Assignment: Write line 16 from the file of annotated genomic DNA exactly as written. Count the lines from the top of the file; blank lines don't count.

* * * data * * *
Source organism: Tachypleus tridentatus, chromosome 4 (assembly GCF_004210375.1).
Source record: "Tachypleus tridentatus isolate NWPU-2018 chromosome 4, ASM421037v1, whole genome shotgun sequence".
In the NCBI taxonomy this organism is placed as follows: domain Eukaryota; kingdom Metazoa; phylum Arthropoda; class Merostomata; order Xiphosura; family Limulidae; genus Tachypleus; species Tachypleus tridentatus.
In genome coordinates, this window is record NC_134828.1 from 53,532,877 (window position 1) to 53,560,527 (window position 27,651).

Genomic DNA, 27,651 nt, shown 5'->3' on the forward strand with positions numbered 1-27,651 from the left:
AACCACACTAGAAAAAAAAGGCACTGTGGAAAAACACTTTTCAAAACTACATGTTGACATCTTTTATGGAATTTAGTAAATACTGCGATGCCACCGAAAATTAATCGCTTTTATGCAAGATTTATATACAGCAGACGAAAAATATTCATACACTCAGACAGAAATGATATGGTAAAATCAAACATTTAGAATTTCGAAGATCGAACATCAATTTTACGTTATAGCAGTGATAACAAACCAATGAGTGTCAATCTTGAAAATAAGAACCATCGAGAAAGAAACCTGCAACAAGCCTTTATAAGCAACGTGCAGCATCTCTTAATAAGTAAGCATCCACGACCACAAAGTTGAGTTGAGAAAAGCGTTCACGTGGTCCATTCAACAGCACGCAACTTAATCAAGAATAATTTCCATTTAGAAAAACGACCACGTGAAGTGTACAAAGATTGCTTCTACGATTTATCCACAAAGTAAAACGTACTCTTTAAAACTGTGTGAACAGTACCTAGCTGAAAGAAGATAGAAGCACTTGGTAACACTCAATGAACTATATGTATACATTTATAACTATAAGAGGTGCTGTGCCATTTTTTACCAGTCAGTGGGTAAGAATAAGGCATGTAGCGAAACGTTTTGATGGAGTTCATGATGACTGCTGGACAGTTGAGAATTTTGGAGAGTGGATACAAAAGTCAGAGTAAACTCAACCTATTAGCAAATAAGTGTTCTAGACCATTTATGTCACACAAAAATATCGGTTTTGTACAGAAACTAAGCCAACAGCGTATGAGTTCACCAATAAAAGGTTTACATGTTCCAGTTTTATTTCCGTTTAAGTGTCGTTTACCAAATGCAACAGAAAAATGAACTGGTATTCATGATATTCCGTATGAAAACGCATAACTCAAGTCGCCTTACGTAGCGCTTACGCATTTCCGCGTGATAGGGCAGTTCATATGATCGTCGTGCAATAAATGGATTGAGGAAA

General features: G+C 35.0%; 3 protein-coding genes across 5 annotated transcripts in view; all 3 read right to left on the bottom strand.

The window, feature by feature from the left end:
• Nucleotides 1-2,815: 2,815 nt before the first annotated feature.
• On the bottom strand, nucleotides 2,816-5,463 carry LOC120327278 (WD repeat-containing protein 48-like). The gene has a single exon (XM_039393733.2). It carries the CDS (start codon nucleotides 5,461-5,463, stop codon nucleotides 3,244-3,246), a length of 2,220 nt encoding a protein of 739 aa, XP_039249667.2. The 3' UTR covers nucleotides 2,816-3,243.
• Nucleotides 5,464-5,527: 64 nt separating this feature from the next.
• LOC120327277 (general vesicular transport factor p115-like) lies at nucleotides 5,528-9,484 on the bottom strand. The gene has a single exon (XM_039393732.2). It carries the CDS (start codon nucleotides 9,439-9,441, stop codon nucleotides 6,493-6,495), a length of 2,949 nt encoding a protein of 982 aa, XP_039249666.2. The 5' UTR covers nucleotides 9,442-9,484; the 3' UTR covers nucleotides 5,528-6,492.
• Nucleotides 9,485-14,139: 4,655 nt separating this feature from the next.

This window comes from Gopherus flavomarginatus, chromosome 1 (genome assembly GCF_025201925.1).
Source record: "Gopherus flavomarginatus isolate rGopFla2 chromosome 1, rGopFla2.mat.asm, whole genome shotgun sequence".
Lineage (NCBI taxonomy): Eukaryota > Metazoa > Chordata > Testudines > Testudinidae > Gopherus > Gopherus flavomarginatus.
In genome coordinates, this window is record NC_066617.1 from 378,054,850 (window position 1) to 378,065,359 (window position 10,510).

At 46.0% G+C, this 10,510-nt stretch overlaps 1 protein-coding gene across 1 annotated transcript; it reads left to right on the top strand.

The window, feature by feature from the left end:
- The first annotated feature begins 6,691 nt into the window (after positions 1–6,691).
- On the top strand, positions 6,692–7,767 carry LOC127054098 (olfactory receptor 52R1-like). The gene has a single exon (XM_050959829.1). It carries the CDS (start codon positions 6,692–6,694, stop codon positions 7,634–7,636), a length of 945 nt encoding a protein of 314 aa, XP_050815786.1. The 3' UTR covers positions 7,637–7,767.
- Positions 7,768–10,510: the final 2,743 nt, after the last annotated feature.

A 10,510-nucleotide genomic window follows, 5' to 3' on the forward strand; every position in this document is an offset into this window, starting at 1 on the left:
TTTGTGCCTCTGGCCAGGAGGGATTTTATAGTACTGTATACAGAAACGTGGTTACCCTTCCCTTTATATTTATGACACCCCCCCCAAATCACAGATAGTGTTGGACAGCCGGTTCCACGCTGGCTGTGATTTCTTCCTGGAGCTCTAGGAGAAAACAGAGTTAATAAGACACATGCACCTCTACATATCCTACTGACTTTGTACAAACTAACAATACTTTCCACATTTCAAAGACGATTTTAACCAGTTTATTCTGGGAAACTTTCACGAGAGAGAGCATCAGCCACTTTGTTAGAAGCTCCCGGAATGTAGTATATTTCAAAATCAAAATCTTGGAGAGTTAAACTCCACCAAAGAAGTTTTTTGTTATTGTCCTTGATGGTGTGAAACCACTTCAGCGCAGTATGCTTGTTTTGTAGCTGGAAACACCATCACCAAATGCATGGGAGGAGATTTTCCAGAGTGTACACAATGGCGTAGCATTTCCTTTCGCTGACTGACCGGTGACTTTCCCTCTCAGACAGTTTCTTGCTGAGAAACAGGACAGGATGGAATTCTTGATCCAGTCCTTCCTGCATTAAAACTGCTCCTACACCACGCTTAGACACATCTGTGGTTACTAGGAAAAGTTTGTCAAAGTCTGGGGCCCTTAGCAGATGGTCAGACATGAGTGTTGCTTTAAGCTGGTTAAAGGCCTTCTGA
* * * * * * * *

Lineage (NCBI taxonomy): Eukaryota > Metazoa > Chordata > Testudines > Testudinidae > Gopherus > Gopherus flavomarginatus.